Read time: 2 mins

Two Poems

by Akpa Arinzechukwu
26 November 2020

Memorabilia

It is raining everyday in Douala // the temperature is peaking // today is not a good day to be beautiful // if you see the chrysanthemum before me // stop something dead is lying carelessly in the street again // there are so many embalming agents in the air I am crying over my mother’s staunched silence // I’m feeling it’s time to let go // my brother will always be dead // he cried so much we thought he’d reincarnate in the morning as a cat // shouldn’t I take you into the night // but then the heat won’t let us know which corpse is a minute late into the grave or which is yet to make peace // with its ghost // I mean it’s ten years & this world still can’t contain me (I am talking about failing to make this planet a lasting home) // it is 0000hrs before anything beautiful happens here again // we are all bereaved all accomplices in this murder we are the good drugs that kill we are this planet’s nightmare my brother’s unavenged ghost // listen round the block a black cat is birthing around a century-old furnace // fossils /all the carbon emissions that define us / the black soot we call fresh air in Port Harcourt // I mean it is Mid-winter in Westminster // a drive away from the memorial & a boy in his cardigan is harvesting the earth’s tears // our scorched feet are a testament // that whatever treasure we’ve lost in this life this planet has lost a million more & I am the reason why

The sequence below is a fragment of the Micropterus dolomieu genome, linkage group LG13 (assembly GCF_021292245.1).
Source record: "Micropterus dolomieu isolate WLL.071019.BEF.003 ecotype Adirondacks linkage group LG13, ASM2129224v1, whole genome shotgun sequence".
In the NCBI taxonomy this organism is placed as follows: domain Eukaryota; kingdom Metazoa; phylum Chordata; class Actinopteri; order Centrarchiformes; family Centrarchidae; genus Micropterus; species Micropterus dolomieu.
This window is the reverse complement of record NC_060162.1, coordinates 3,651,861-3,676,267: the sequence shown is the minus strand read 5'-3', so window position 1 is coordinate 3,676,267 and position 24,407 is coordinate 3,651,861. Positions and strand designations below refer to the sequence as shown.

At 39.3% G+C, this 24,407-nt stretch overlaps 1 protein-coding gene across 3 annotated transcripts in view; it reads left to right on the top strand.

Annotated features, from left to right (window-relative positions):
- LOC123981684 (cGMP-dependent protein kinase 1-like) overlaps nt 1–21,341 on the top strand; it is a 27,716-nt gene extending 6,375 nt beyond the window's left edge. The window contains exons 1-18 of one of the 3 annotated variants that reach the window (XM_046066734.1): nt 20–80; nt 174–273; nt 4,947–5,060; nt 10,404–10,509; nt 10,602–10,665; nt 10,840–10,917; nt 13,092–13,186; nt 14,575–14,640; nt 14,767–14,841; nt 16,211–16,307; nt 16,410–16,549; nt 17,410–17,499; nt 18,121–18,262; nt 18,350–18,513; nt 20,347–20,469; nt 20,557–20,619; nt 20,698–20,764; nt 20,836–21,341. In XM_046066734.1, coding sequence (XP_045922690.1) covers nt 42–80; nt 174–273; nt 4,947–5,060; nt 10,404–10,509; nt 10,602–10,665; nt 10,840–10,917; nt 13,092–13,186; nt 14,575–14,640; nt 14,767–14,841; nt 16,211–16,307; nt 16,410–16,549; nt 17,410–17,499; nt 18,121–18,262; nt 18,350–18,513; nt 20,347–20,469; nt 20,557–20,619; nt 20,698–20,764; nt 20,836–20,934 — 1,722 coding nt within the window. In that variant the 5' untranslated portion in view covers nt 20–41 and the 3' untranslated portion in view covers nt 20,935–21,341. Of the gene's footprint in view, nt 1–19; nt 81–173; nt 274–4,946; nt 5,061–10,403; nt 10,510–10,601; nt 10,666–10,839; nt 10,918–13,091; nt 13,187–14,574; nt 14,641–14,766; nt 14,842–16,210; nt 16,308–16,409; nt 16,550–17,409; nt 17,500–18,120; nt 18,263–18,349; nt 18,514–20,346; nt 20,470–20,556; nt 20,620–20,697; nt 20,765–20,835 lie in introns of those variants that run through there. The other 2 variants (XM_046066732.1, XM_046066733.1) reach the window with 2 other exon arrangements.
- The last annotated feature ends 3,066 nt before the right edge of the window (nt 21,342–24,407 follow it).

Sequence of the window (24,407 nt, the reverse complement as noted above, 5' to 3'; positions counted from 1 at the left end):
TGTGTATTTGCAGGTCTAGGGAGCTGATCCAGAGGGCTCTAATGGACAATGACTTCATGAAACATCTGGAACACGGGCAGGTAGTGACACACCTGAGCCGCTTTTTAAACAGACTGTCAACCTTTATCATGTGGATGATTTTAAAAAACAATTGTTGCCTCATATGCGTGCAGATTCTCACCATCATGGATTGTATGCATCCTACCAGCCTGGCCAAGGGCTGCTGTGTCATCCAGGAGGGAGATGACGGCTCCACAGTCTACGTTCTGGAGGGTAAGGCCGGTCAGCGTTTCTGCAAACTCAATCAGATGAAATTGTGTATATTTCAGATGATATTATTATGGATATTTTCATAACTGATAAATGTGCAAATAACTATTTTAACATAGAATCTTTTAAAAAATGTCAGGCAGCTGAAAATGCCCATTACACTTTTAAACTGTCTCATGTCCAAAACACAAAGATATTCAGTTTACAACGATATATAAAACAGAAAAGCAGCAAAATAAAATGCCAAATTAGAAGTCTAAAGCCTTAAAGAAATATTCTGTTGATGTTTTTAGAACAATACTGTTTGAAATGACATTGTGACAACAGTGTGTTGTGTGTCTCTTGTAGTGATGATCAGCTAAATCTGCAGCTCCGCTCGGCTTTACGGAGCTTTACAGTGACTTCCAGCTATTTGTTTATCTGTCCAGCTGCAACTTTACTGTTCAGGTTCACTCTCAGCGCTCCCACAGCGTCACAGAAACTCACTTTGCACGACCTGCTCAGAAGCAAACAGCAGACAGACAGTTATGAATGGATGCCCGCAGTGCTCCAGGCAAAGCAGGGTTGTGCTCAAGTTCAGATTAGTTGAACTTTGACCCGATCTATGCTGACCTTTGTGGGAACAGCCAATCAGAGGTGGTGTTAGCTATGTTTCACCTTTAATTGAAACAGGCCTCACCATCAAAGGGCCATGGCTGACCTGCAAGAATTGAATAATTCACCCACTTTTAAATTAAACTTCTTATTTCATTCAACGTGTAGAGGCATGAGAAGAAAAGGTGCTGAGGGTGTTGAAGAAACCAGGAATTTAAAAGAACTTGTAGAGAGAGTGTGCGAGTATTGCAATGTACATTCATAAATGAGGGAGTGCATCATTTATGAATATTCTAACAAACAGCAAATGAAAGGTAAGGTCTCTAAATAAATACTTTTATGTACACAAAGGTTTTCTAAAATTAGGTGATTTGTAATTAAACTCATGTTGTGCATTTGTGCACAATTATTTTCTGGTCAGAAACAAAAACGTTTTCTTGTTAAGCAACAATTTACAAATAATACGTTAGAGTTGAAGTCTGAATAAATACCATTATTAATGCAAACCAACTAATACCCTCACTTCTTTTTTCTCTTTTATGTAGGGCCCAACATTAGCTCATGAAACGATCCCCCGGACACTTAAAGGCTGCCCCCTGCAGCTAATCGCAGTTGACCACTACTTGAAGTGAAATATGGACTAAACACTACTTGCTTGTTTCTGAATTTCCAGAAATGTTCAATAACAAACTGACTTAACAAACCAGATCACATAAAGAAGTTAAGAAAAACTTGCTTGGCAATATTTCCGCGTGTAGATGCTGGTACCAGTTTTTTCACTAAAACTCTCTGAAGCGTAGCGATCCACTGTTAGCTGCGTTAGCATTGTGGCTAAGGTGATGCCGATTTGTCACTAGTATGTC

Metaphors

Depending on where you are // we might all be dead before the sun crows

it could be winter in forevermore

the grasses could be all famished

Ibiza could be pills upon pills of feel good that never happens

The daffodils could be blooming // Mozart could be the gentleman in the streets /

Looking for his one penny in gutters // adjusting his rags as erosion sweeps emotions off his feet &

we could have been happier on this planet not parachutting into oblivion / not a hundred penny-wise fellows of the Old Town Factory Road // where the fires started first before moving into our homes.

It could be evening in forevermore depending on where you are // floodgates of depression taking a toll // on a loner who can’t find their way home //

outside where the boy plays a tune the blue sky darkens / the present tense is a verb of destruction as well as denial in the parliament / the sea empties itself / little boy’s arms struggle against the wave //

the parliament is hung

About the Author

Akpa Arinzechukwu

Akpa Arinzechukwu’s work interrogates queerness, displacement/loss and grief. They have appeared or will feature in Litro, Kenyon Review, Prairie Schooner, Sou’wester, Southampton Review, Kabaka, Brittle Paper, Burning House Press, 20.35 Africa Anthology, 2017 Best New African Poets Anthology, and elsewhere. They are both shortlisted and longlisted for FT/Bodley Head Prize for Essay Writing and Koffi Addo Prize for Creative Nonfiction. They are the author of City Dwellers (Splash of Red Press). 

Related